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News Release | Environment Texas Research and Policy Center

UT Faculty Urge University Lands to Reduce Methane Pollution

AUSTIN – Faculty of the University of Texas System released a letter today urging UT Chancellor McRaven to reduce the climate-damaging methane emissions occurring at oil and gas facilities on land managed by the UT System. The letter has more than 177 faculty signatures and ran as an ad in the Wednesday edition of UT Austin’s student newspaper, The Daily Texan. “UT wants us to be leaders for our students,” said David Matiella of UT San Antonio’s Department of Architecture. The professors who signed onto this letter want UT to step up and be a leader on managing our public lands.”

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Blog Post

2016 air pollution data for Texas | Luke Metzger

Today we released Our Health at Risk: Why Are Millions of Americans Still Breathing Unhealthy Air?, which examines air pollution data for 2015. We also obtained preliminary data from the EPA for 2016 (the data will officially be considered final on May 1, but we expect few if any changes). So how did Texas metro areas stack up? In general, air pollution improved in Texas in 2016, with a few exceptions. There were more smoggy days in Houston and more sooty days in El Paso, Brownsville and McAllen (increases italicized below).

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Report | Environment Texas Research and Policy Center

Our Health At Risk

Despite decades of progress under the Clean Air Act, Americans across the country continue to breathe unhealthy air, leading to increased risk of premature death, asthma attacks and other adverse health impacts.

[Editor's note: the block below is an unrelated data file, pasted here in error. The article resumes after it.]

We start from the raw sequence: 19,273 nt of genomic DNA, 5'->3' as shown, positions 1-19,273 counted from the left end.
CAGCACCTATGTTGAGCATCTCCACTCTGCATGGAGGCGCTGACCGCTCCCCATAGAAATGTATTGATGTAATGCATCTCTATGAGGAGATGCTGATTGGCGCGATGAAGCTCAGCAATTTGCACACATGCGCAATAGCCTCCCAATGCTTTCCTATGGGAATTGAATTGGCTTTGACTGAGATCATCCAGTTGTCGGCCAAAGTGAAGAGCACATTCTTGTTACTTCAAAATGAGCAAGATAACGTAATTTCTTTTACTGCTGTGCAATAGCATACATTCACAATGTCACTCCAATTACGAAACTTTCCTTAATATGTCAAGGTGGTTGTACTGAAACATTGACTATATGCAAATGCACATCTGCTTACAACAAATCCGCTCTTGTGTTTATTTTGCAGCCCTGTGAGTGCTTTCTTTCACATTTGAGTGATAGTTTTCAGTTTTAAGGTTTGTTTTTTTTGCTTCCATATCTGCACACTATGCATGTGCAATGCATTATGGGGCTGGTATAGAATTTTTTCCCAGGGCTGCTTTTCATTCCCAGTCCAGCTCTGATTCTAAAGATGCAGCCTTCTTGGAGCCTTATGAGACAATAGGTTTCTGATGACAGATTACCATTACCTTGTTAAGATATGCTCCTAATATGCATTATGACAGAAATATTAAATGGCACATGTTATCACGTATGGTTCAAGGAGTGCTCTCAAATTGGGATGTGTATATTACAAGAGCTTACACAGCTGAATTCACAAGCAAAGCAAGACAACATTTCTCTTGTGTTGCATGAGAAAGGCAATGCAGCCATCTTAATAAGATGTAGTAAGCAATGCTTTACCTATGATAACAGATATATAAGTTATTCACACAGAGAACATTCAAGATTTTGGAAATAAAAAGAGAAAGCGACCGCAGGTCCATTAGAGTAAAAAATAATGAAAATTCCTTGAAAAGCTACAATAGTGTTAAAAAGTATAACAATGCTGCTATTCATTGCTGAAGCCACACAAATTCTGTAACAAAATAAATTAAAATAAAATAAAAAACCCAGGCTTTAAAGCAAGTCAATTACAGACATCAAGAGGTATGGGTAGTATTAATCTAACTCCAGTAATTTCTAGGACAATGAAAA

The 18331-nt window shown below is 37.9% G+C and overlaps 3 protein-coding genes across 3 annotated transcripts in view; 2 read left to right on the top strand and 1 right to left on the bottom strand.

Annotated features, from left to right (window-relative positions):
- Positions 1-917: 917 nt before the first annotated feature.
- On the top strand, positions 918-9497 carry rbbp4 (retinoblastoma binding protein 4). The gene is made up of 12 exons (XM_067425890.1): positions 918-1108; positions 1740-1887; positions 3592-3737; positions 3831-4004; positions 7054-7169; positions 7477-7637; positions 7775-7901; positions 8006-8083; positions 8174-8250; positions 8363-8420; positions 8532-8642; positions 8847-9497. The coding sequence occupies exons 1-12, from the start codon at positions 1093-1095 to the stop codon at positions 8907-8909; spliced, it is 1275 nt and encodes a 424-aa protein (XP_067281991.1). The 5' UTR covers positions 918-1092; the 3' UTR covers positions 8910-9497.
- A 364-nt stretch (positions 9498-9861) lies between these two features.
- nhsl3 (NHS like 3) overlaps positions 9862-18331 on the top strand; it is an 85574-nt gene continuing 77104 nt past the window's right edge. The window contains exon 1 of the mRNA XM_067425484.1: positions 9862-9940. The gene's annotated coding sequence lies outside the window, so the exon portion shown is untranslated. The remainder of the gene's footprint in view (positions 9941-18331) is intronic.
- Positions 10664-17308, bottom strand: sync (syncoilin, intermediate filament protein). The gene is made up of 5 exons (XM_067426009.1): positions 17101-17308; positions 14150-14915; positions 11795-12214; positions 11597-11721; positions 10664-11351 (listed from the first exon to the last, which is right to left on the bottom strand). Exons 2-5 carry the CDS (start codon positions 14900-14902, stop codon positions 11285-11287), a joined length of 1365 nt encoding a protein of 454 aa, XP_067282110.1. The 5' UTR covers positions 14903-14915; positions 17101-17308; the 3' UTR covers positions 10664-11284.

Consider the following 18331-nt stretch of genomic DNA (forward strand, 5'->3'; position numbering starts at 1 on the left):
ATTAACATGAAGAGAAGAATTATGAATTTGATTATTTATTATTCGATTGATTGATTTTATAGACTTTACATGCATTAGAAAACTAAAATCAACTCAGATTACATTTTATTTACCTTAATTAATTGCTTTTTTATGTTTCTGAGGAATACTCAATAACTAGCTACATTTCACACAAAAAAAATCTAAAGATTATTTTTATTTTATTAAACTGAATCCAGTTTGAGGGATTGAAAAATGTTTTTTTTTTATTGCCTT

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News Release | Environment Texas Research and Policy Center

Solar increases by a third in Houston in 2016

AUSTIN -  Solar capacity in Houston increased by 33 percent in 2016, according to a new report released today by Environment Texas Research & Policy Center. “By using solar power, we can reduce pollution and improve public health for everyday Texans,” said Luke Metzger, Director of Environment Texas. “To realize these benefits, city leaders should continue to embrace a big vision for solar on rooftops throughout the community.”

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Report | Environment Texas Research and Policy Center

Shining Cities 2017

Solar power grew at a record-breaking pace in 2016. The United States now has 42 gigawatts (GW) of solar photovoltaic (PV) energy capacity, enough to power 8.3 million homes and reduce carbon dioxide emissions by 52.3 million metric tons annually.1 Hundreds of thousands of Americans, especially in our cities, have invested in their own solar panels or solar projects in their communities and millions more are ready to join them.

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